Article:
In view of the fact that member 69 may undergo rocking movement with shaft 62, abrasive outlet or distributing aperture 13 may be angularly adjusted with respect to blades 54 so as to predetermine a point at which the abrasive shall enter the abrasive receiving space defined by blades 54 and head ll. Abrasive is supplied to member 69 by means of a cone member 75 having a flange 16 which frictionally rests against a gasket Tl disposed in contact with boss 12. Cone member 15 may be secured in place by any suitable means, but we preferably employ a plurality of eccentric members 18, having pivot portions 19 extending through apertures in member 69. Members 18 bear against flange l6 and maintain cone 15 in fluid-tight relationship with gasket 11. This action is also augmented by the vacuum developed within cone '15 when the machine is in operation. When it is desired to remove cone 15, members 18 are rocked about portions l9'as axes by means of handles 8c and are removed from their apertures.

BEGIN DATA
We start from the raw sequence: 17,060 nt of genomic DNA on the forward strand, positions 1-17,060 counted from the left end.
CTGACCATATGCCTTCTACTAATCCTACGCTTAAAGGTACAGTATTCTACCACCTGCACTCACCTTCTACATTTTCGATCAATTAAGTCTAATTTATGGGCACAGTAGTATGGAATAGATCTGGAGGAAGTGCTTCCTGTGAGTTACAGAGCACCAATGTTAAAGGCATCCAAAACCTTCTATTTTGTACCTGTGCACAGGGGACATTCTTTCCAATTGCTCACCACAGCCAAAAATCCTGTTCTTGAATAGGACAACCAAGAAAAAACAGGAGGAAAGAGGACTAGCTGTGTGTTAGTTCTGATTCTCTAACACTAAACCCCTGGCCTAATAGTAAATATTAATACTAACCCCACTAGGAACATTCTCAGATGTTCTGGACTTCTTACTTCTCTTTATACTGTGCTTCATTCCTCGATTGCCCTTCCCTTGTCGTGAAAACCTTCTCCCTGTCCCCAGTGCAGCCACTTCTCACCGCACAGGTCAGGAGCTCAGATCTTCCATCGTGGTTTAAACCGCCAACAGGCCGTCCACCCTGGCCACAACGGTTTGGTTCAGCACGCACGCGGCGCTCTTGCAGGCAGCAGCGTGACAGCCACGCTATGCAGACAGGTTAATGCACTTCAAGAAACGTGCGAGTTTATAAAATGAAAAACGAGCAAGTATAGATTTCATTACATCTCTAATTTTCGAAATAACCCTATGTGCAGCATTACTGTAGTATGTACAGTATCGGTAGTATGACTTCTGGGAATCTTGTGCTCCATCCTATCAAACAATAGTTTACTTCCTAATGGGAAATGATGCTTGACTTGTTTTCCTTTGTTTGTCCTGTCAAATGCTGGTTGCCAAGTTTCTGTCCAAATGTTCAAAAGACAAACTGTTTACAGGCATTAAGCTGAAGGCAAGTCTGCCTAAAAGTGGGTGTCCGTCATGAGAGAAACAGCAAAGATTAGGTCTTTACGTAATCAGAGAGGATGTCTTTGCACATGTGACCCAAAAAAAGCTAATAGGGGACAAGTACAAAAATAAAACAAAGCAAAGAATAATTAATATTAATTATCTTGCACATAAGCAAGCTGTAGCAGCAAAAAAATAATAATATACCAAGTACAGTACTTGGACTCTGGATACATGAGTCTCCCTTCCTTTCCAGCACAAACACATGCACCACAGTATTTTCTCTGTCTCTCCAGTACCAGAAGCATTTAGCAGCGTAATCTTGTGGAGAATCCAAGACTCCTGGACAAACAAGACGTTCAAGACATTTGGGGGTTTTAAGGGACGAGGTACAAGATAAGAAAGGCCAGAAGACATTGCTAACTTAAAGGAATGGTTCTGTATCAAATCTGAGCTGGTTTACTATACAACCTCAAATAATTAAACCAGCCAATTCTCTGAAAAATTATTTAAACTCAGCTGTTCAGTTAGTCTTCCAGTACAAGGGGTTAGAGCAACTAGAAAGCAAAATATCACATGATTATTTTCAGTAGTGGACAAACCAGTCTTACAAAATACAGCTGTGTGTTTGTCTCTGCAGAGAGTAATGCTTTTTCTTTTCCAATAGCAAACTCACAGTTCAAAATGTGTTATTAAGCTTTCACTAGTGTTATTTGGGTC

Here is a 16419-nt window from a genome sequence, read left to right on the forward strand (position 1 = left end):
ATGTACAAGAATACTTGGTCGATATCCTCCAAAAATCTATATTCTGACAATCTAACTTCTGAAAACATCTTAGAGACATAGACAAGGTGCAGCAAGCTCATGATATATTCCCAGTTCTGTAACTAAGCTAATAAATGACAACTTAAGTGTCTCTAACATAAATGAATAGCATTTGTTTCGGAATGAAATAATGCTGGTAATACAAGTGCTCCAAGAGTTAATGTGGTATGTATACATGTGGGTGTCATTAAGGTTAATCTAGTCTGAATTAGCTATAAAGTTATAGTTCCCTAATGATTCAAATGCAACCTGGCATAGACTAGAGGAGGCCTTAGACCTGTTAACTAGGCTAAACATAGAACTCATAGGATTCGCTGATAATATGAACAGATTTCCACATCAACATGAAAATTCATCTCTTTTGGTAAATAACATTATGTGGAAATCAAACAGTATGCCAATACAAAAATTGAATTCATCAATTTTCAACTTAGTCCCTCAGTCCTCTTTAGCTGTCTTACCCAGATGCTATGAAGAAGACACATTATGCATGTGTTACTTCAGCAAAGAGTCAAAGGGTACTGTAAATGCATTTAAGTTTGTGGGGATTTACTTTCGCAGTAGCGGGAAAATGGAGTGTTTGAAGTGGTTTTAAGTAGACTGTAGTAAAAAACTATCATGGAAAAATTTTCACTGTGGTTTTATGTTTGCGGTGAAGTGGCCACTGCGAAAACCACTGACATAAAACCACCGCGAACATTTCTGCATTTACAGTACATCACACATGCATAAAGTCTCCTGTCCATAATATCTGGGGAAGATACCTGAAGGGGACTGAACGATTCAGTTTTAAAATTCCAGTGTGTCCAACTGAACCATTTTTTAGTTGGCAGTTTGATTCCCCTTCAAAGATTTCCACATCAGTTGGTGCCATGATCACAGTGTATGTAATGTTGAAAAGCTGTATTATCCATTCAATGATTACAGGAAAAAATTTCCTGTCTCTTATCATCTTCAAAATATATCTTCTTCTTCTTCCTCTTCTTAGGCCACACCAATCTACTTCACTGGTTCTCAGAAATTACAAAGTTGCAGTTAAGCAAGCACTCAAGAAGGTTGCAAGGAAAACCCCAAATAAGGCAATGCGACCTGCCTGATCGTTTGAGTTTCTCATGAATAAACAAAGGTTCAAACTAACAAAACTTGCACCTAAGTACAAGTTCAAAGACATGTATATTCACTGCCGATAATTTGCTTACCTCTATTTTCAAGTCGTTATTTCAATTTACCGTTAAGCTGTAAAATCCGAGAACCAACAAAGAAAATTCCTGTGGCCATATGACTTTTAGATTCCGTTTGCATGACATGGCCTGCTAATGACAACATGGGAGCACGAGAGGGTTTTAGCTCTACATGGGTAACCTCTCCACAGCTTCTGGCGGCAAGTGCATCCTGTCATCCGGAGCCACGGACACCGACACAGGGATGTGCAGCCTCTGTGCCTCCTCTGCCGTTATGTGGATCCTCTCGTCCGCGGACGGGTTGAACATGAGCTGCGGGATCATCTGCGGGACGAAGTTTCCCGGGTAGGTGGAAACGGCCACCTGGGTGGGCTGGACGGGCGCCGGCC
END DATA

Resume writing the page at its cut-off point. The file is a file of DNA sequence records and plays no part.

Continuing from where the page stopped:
Cone 15 is provided with an aperture 8! through which a spout member 82 projects. 3'
Spout 82 is provided with a hopper portion 83, through which abrasive may be sup-plied in any suitable manner, and a distributing, or nozzle portion 84 through which abrasive is supplied to member 69. Spout member 32 is preferably provided with a gasket '85 which rests in frictional engagement with the top face of cone 15 to prevent air from leaking directly from the atmosphere into member 69, Spout member 82 is provided with an arm 86 which is secured to bearing member 63 by means of cap screws Bl or the like.
Shaft 62 maybe rocked in any suitable manner, but we preferably provide a handle 89, having the hub portion 89 mounted upon shaft 62,
and which is secured thereto in any suitable manner. Bearing member 53 is provided with an upstanding flange 9! having an arcuate slot 92 formed therein. A nut and bolt assembly 93 extends through slot 92 and through an aperture in handle 88 and may be taken up to maintain handle 88 and shaft 62 in any desired adiusted position.